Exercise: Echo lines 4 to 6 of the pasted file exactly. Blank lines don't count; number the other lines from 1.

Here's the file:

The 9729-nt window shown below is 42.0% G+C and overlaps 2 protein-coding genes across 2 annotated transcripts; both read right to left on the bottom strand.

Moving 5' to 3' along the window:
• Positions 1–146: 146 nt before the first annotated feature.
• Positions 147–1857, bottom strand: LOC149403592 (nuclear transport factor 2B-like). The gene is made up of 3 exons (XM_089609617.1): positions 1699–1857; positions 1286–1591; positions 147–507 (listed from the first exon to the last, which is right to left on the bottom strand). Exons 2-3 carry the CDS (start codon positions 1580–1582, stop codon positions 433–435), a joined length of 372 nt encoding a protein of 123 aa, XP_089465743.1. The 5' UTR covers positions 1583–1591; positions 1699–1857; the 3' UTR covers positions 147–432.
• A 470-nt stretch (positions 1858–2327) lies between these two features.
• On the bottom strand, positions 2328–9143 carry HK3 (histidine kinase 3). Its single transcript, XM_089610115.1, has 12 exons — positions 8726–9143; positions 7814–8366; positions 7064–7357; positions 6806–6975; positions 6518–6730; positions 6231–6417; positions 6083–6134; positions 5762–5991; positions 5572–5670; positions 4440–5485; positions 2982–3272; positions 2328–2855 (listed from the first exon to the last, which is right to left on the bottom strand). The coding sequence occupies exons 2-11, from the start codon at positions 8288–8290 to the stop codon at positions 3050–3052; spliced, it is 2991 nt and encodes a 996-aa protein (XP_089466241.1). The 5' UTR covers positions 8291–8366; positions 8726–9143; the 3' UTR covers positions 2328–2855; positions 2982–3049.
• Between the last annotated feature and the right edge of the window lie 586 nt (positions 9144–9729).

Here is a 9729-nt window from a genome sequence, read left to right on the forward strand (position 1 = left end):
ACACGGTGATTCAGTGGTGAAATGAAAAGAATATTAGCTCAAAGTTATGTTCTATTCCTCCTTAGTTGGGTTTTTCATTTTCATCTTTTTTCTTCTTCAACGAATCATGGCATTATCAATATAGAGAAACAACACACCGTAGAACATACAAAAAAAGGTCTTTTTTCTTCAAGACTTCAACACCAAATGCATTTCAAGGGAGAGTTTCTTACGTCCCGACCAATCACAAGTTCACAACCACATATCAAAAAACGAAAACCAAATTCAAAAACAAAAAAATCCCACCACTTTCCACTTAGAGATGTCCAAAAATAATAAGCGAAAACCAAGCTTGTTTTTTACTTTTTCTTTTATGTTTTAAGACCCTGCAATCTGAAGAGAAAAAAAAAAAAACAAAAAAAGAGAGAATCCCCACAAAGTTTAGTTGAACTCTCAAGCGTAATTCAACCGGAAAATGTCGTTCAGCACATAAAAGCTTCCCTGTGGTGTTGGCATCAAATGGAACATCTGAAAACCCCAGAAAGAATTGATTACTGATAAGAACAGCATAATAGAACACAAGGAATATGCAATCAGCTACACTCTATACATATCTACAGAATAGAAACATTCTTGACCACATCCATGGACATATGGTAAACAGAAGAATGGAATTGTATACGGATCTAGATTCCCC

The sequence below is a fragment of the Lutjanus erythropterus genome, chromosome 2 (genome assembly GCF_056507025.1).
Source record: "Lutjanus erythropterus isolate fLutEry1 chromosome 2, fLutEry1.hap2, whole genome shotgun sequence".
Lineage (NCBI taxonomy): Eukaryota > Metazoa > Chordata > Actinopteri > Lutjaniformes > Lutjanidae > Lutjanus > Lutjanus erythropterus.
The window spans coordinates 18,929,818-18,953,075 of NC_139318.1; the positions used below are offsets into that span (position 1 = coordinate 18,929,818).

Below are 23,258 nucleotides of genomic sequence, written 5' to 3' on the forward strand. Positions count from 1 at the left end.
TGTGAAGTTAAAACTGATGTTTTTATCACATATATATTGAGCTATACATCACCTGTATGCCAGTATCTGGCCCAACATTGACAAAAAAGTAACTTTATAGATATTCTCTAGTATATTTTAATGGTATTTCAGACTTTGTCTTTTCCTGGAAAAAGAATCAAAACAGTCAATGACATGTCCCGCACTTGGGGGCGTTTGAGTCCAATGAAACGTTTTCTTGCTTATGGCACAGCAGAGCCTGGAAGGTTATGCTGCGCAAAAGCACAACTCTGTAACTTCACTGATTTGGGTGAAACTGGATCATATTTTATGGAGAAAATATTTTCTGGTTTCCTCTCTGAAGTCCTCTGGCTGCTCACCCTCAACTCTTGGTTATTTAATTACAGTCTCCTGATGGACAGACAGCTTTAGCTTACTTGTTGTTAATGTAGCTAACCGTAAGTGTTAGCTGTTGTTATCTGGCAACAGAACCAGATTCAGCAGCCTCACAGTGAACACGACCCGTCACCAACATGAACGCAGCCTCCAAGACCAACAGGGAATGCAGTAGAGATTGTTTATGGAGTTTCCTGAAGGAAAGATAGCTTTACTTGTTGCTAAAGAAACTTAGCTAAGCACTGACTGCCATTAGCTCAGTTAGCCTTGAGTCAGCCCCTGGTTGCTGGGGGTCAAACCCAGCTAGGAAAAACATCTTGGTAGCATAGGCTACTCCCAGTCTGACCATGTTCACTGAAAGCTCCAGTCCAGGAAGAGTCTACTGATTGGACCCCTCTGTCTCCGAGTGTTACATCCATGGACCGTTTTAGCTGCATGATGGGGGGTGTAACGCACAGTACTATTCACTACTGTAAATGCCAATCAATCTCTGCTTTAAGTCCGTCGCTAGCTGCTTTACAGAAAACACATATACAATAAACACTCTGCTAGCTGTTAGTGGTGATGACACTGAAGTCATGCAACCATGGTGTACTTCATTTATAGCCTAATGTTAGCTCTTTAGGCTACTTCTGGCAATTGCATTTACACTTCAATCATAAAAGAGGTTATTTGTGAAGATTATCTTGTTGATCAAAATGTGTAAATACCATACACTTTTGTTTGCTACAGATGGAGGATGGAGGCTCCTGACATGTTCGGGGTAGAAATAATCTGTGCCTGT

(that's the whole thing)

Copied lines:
• Positions 147–1857, bottom strand: LOC149403592 (nuclear transport factor 2B-like). The gene is made up of 3 exons (XM_089609617.1): positions 1699–1857; positions 1286–1591; positions 147–507 (listed from the first exon to the last, which is right to left on the bottom strand). Exons 2-3 carry the CDS (start codon positions 1580–1582, stop codon positions 433–435), a joined length of 372 nt encoding a protein of 123 aa, XP_089465743.1. The 5' UTR covers positions 1583–1591; positions 1699–1857; the 3' UTR covers positions 147–432.
• A 470-nt stretch (positions 1858–2327) lies between these two features.
• On the bottom strand, positions 2328–9143 carry HK3 (histidine kinase 3). Its single transcript, XM_089610115.1, has 12 exons — positions 8726–9143; positions 7814–8366; positions 7064–7357; positions 6806–6975; positions 6518–6730; positions 6231–6417; positions 6083–6134; positions 5762–5991; positions 5572–5670; positions 4440–5485; positions 2982–3272; positions 2328–2855 (listed from the first exon to the last, which is right to left on the bottom strand). The coding sequence occupies exons 2-11, from the start codon at positions 8288–8290 to the stop codon at positions 3050–3052; spliced, it is 2991 nt and encodes a 996-aa protein (XP_089466241.1). The 5' UTR covers positions 8291–8366; positions 8726–9143; the 3' UTR covers positions 2328–2855; positions 2982–3049.